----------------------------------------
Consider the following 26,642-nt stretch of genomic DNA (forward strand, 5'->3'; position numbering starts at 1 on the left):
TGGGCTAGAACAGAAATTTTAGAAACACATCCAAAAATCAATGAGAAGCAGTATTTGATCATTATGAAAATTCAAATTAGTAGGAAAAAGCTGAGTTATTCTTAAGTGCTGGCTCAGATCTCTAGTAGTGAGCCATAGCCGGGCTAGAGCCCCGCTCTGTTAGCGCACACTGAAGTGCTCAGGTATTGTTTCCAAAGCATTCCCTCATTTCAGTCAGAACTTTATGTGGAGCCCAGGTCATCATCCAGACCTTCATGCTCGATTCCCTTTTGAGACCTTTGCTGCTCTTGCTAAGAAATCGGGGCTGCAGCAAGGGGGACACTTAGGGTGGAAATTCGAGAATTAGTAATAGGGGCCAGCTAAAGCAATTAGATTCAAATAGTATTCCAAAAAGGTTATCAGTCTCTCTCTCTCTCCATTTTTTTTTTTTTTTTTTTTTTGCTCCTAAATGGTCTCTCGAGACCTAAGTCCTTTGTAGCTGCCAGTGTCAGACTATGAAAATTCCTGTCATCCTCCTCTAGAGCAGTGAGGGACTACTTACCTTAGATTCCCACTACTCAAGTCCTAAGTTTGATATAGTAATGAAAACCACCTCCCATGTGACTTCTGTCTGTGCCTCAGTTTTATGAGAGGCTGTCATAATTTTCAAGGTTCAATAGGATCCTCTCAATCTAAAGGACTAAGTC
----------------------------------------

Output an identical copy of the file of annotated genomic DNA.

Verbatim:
Consider the following 26,642-nt stretch of genomic DNA (forward strand, 5'->3'; position numbering starts at 1 on the left):
TGGGCTAGAACAGAAATTTTAGAAACACATCCAAAAATCAATGAGAAGCAGTATTTGATCATTATGAAAATTCAAATTAGTAGGAAAAAGCTGAGTTATTCTTAAGTGCTGGCTCAGATCTCTAGTAGTGAGCCATAGCCGGGCTAGAGCCCCGCTCTGTTAGCGCACACTGAAGTGCTCAGGTATTGTTTCCAAAGCATTCCCTCATTTCAGTCAGAACTTTATGTGGAGCCCAGGTCATCATCCAGACCTTCATGCTCGATTCCCTTTTGAGACCTTTGCTGCTCTTGCTAAGAAATCGGGGCTGCAGCAAGGGGGACACTTAGGGTGGAAATTCGAGAATTAGTAATAGGGGCCAGCTAAAGCAATTAGATTCAAATAGTATTCCAAAAAGGTTATCAGTCTCTCTCTCTCTCCATTTTTTTTTTTTTTTTTTTTTTGCTCCTAAATGGTCTCTCGAGACCTAAGTCCTTTGTAGCTGCCAGTGTCAGACTATGAAAATTCCTGTCATCCTCCTCTAGAGCAGTGAGGGACTACTTACCTTAGATTCCCACTACTCAAGTCCTAAGTTTGATATAGTAATGAAAACCACCTCCCATGTGACTTCTGTCTGTGCCTCAGTTTTATGAGAGGCTGTCATAATTTTCAAGGTTCAATAGGATCCTCTCAATCTAAAGGACTAAGTC